There are all sorts of makeup air systems on the market now. The US Plusaire is a manifold that takes freshly heated air and tempers the cold incoming air before it hits the plenum.
RoBo, because of the inherent shortcomings with passive systems such as the hose in the bucket and combustion air kits, that's why I posted about the powered makeup air kit from Shelter Supply.
You don't want to pressurize the house--that could drive moisture into the walls. You want it at equilibium, if possible.
Yes, the Fps should burn better with the introduction of makeup air below the Neutral Pressure Plane.
09-25-2005, 01:58 AM
Who said anything azbout a power vent water heater? Tune in buddy.
09-25-2005, 02:19 AM
The design of all atmospheric type waterheaters has changed as of Jan 2004. The combustion chambers are designed to not let the burn spill out of the chamber. If there is a combustion air problem they are designed to shut down.
The rules for unusually tight construction are different and require fresh air from outdoors.
The home is obviously tight because the fireplace burns mush better since the addition of the combustion air duct.
09-25-2005, 08:21 AM
Attached is an article from the Minnesota Department of Energy that was written in the early 1980's (Reprinted in the 1990's) showing and explaining this "New Technology” It also addresses Fireplaces. Minnesota Department of Energy also has common sense articles on recessed lights, stack affect etc. wrintten in the 1980's that still apply.
For some of you posters please IGNORE the comments in “CLOUDS” and only read the article!
As Robin explained the concept works well and will not pressurize the home.
My comment is to raise the duct in the bucket or on the floor to at least “equal to the diameter” of the duct.
09-25-2005, 12:52 PM
For wood burning stoves I have had, I deliberately utilize an open window in my bedroom to provide make up air for the stove.
This way my bedroom stays nice and cool, the way I like it, while the heat from the stove is allowed to passively rise into the rest of the home.
This method only really works for multi-story homes with people who like cold bedrooms.
09-25-2005, 04:27 PM
Interesting article. Yes, the house is rather air tight. The windows are double and interlocking track in style. The doors are well weatherstripped.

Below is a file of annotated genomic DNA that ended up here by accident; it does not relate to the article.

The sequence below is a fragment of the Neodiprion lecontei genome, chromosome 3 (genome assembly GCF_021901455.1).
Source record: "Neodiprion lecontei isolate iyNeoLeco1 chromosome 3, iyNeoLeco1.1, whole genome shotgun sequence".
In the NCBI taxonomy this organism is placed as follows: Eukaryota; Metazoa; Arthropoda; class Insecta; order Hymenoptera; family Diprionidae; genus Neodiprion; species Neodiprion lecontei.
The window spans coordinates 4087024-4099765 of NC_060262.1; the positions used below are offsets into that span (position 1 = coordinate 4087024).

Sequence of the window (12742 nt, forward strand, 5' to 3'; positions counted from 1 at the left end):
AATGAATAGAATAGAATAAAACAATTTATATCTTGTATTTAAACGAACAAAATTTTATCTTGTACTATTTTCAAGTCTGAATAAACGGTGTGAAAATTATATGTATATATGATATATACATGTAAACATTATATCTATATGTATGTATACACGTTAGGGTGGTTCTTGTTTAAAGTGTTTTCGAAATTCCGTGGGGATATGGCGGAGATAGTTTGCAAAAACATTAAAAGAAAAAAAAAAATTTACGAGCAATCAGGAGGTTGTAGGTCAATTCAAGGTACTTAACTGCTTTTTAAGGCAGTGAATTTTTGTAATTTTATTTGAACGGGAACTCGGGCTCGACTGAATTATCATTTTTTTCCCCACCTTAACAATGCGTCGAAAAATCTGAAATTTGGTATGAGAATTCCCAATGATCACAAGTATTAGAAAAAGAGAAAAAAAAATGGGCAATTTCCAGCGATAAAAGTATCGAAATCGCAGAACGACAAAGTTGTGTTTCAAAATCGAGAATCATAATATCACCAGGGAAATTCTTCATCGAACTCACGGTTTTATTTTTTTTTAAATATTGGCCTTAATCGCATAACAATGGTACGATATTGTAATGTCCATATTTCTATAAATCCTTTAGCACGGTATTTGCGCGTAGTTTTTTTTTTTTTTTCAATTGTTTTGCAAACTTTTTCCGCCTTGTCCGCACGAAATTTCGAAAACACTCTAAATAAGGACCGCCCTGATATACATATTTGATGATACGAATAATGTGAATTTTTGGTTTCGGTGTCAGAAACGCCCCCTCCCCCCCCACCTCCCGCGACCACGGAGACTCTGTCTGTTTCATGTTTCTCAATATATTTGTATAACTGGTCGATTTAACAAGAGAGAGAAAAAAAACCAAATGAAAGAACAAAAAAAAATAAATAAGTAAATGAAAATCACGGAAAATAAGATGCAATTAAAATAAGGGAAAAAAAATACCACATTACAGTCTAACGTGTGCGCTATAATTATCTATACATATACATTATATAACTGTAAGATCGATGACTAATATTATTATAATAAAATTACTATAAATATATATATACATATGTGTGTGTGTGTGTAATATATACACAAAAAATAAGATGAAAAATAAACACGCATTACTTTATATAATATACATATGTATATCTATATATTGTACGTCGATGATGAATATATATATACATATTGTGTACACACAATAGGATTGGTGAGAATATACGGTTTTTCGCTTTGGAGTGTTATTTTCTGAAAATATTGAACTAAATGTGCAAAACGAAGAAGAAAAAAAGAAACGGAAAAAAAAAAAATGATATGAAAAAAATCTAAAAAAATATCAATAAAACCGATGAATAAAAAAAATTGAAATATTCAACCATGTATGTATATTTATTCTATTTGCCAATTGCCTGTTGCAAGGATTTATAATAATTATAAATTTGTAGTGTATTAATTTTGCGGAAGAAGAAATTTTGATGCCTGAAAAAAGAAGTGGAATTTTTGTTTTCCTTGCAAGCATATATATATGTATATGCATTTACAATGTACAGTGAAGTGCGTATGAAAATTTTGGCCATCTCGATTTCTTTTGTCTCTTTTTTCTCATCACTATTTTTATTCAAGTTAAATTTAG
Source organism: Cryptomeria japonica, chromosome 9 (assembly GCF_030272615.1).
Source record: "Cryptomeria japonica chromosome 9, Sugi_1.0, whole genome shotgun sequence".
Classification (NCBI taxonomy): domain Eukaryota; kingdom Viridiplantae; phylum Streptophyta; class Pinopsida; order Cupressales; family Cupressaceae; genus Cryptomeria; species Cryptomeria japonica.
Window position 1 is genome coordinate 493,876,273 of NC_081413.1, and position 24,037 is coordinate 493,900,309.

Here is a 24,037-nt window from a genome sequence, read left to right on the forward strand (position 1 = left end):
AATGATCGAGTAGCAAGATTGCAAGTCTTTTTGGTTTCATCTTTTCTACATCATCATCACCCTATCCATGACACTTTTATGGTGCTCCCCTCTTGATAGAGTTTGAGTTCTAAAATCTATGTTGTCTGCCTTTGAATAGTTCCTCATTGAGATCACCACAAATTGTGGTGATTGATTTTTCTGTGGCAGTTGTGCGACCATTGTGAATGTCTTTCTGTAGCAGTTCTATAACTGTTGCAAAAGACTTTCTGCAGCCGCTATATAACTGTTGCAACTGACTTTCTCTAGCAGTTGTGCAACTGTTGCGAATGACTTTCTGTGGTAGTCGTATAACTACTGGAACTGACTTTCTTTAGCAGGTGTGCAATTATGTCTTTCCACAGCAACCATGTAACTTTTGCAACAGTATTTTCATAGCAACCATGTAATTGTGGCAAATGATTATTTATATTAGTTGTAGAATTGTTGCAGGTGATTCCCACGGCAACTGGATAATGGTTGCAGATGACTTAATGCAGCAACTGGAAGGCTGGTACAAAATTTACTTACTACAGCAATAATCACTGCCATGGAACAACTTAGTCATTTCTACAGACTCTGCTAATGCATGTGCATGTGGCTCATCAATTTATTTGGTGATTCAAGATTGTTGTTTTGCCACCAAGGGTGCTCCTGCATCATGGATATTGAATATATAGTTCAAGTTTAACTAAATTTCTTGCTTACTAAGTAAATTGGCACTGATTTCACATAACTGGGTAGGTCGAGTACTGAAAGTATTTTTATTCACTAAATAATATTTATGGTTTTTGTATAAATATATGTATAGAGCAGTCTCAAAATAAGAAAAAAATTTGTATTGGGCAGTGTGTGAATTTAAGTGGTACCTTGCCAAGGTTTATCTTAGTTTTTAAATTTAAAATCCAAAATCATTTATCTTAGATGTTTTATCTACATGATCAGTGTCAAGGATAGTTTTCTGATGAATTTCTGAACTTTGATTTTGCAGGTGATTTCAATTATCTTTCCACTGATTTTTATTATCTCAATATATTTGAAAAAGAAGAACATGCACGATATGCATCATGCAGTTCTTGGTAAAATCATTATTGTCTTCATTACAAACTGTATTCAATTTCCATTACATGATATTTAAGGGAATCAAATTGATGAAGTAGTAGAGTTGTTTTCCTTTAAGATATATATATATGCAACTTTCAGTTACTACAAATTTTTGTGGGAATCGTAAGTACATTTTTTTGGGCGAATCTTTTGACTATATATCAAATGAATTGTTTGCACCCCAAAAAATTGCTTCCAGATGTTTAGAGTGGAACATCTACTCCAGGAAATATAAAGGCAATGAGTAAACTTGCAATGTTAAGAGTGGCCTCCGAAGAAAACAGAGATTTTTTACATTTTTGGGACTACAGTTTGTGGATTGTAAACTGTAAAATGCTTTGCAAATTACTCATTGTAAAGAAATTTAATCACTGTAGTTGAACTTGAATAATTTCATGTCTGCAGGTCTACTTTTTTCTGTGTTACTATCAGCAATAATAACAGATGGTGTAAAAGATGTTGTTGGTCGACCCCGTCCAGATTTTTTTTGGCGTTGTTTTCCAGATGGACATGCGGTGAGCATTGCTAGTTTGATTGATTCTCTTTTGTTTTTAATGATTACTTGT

I never really thought about how the fireplace should have a combustion air source right by it... I open the laundry chute door when I want to use the upstairs fireplace. Classy... The laundry chute comes in right by the furnace in the utility room into the upstairs main hallway - the house is a very open rambler in configuration. A guest once remarked "Why is all this cold air coming up the laundry chute?" I took them downstairs and showed them "the hose". They were amazed at how much air was coming in. Obviously a roaring fire thru a open masonary chimney diplaces a lot of air.
My hose isn't attached to the bucket and I see the point that the hose could shift or whatever. I live here alone, but if I had kids - I'd definately fix it. I'll deal with that when I move it - I may go the gooseneck route. Looks cleaner.
FWIW, the installer of the water heater made the same comments said here. He said the new Rheems like mine are pretty sensitive and he was glad to see the exhisting combustion air intake.
It would be one HELL of a huge combustion air hose if I was to make it as big as the chimney flue for the fireplace. I've never seen a home that had a combustion duct by the fireplace? I don't see myself doing that anytime soon. I'd like to have the downstairs fireplace converted to natural gas anyway...but I may sell in the spring all dreams and not much $$$! The fireplace is on the same flue. I do have them inspected/cleaned annually.
http://home.mn.rr.com/skidder/fireplaceplant.jpg <---upstairs fireplace.
http://home.mn.rr.com/skidder/LOWERSCREEN.jpg <---downstairs fireplace or http://home.mn.rr.com/skidder/LOWERTOSPAREBATH.jpg
Thanks for all the advice.